You’ll need to cut the bronze so that it doesn’t cover and interfere with the hinges or latches.



Nail spring bronzeStep #2 Nail in Place

Line up your spring bronze and nail it in from the top down. Make sure you start from one end and keep the bronze straight the whole length so it does not bubble or bind in places. Also be careful not to nail the bronze too close the the door jamb (see spacing in photo) or it may not be able to lay down completely when compressed.

Your nails should be no more than 2” apart. I prefer 1 1/2” between nails to make sure the installation is lasting.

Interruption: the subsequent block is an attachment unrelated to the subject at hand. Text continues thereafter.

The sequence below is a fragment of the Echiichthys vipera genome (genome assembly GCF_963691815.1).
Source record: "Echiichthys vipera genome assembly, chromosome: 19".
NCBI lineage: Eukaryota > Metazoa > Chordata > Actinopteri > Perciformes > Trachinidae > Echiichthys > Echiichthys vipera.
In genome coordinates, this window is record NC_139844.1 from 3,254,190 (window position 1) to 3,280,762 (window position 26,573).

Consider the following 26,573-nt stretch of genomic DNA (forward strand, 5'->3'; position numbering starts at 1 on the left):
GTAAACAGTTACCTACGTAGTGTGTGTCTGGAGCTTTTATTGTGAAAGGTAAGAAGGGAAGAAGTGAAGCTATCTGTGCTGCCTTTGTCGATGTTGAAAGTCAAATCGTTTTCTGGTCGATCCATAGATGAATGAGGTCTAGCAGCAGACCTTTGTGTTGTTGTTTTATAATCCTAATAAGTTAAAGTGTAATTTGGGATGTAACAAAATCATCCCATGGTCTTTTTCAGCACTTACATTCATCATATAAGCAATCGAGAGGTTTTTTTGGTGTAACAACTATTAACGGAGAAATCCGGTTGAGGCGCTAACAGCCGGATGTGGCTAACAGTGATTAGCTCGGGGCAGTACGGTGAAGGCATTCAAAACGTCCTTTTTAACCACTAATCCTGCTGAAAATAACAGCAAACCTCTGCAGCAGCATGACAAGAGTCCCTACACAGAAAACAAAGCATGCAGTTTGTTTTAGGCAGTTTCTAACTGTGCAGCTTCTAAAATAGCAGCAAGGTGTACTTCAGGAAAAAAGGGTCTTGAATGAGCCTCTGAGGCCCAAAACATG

Corners require the weatherstripping to meet at simple butt joints.

The nails should be flush with the surface. Run your fingers across them and if you feel any that are standing a bit proud set them a bit more with a nail set.



spring bronze finished installationStep #3 Spring the Bronze

Depending on how tight the existing door is in the frame you may need to increase the spring angle on the weatherstripping.

Use a putty knife or screwdriver to gently bend the bronze to increase the tightness of the fit.

Close the door and check for any gaps where you can see sunlight. If you do, open the door and bend the bronze a bit more in that section until you achieve a good seal.


Spring bronze is an excellent material for weatherstripping. Installed properly it will never need replacing and is extremely flexible to fit almost any size gap around doors and windows.


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by Scott Sidler